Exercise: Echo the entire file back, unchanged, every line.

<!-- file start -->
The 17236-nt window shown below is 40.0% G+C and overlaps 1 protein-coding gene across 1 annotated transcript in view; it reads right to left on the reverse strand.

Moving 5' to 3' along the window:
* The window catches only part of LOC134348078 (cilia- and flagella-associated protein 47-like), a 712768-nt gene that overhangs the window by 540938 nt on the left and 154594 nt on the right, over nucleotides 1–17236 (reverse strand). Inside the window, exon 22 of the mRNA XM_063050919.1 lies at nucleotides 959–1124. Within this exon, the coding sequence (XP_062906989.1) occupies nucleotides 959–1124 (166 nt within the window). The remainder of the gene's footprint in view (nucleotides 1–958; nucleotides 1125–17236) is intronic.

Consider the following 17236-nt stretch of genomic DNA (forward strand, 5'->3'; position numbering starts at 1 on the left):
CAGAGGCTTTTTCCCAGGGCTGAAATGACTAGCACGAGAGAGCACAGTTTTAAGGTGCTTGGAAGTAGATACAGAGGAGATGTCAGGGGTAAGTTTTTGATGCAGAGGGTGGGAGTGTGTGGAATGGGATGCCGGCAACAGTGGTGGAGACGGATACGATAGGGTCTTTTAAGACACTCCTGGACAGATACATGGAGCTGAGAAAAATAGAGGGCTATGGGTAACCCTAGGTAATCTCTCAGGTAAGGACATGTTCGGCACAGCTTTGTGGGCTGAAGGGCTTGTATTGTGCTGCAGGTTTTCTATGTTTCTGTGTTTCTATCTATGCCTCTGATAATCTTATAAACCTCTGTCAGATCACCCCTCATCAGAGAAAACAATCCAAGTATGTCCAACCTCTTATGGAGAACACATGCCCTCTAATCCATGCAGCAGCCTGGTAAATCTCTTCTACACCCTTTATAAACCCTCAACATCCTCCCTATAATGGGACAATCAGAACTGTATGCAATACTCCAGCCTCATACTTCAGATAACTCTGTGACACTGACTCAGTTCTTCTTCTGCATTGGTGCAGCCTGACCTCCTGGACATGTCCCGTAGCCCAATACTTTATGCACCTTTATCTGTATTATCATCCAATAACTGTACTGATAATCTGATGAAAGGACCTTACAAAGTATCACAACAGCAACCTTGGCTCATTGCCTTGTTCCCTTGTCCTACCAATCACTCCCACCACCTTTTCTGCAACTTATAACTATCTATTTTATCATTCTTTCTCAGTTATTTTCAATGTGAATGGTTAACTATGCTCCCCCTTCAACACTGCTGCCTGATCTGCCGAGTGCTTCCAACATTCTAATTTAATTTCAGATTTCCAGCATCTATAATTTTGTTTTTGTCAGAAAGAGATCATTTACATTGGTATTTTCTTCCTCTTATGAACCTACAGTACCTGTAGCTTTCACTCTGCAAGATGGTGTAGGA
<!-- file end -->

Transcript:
The 17236-nt window shown below is 40.0% G+C and overlaps 1 protein-coding gene across 1 annotated transcript in view; it reads right to left on the reverse strand.

Moving 5' to 3' along the window:
* The window catches only part of LOC134348078 (cilia- and flagella-associated protein 47-like), a 712768-nt gene that overhangs the window by 540938 nt on the left and 154594 nt on the right, over nucleotides 1–17236 (reverse strand). Inside the window, exon 22 of the mRNA XM_063050919.1 lies at nucleotides 959–1124. Within this exon, the coding sequence (XP_062906989.1) occupies nucleotides 959–1124 (166 nt within the window). The remainder of the gene's footprint in view (nucleotides 1–958; nucleotides 1125–17236) is intronic.

Consider the following 17236-nt stretch of genomic DNA (forward strand, 5'->3'; position numbering starts at 1 on the left):
CAGAGGCTTTTTCCCAGGGCTGAAATGACTAGCACGAGAGAGCACAGTTTTAAGGTGCTTGGAAGTAGATACAGAGGAGATGTCAGGGGTAAGTTTTTGATGCAGAGGGTGGGAGTGTGTGGAATGGGATGCCGGCAACAGTGGTGGAGACGGATACGATAGGGTCTTTTAAGACACTCCTGGACAGATACATGGAGCTGAGAAAAATAGAGGGCTATGGGTAACCCTAGGTAATCTCTCAGGTAAGGACATGTTCGGCACAGCTTTGTGGGCTGAAGGGCTTGTATTGTGCTGCAGGTTTTCTATGTTTCTGTGTTTCTATCTATGCCTCTGATAATCTTATAAACCTCTGTCAGATCACCCCTCATCAGAGAAAACAATCCAAGTATGTCCAACCTCTTATGGAGAACACATGCCCTCTAATCCATGCAGCAGCCTGGTAAATCTCTTCTACACCCTTTATAAACCCTCAACATCCTCCCTATAATGGGACAATCAGAACTGTATGCAATACTCCAGCCTCATACTTCAGATAACTCTGTGACACTGACTCAGTTCTTCTTCTGCATTGGTGCAGCCTGACCTCCTGGACATGTCCCGTAGCCCAATACTTTATGCACCTTTATCTGTATTATCATCCAATAACTGTACTGATAATCTGATGAAAGGACCTTACAAAGTATCACAACAGCAACCTTGGCTCATTGCCTTGTTCCCTTGTCCTACCAATCACTCCCACCACCTTTTCTGCAACTTATAACTATCTATTTTATCATTCTTTCTCAGTTATTTTCAATGTGAATGGTTAACTATGCTCCCCCTTCAACACTGCTGCCTGATCTGCCGAGTGCTTCCAACATTCTAATTTAATTTCAGATTTCCAGCATCTATAATTTTGTTTTTGTCAGAAAGAGATCATTTACATTGGTATTTTCTTCCTCTTATGAACCTACAGTACCTGTAGCTTTCACTCTGCAAGATGGTGTAGGA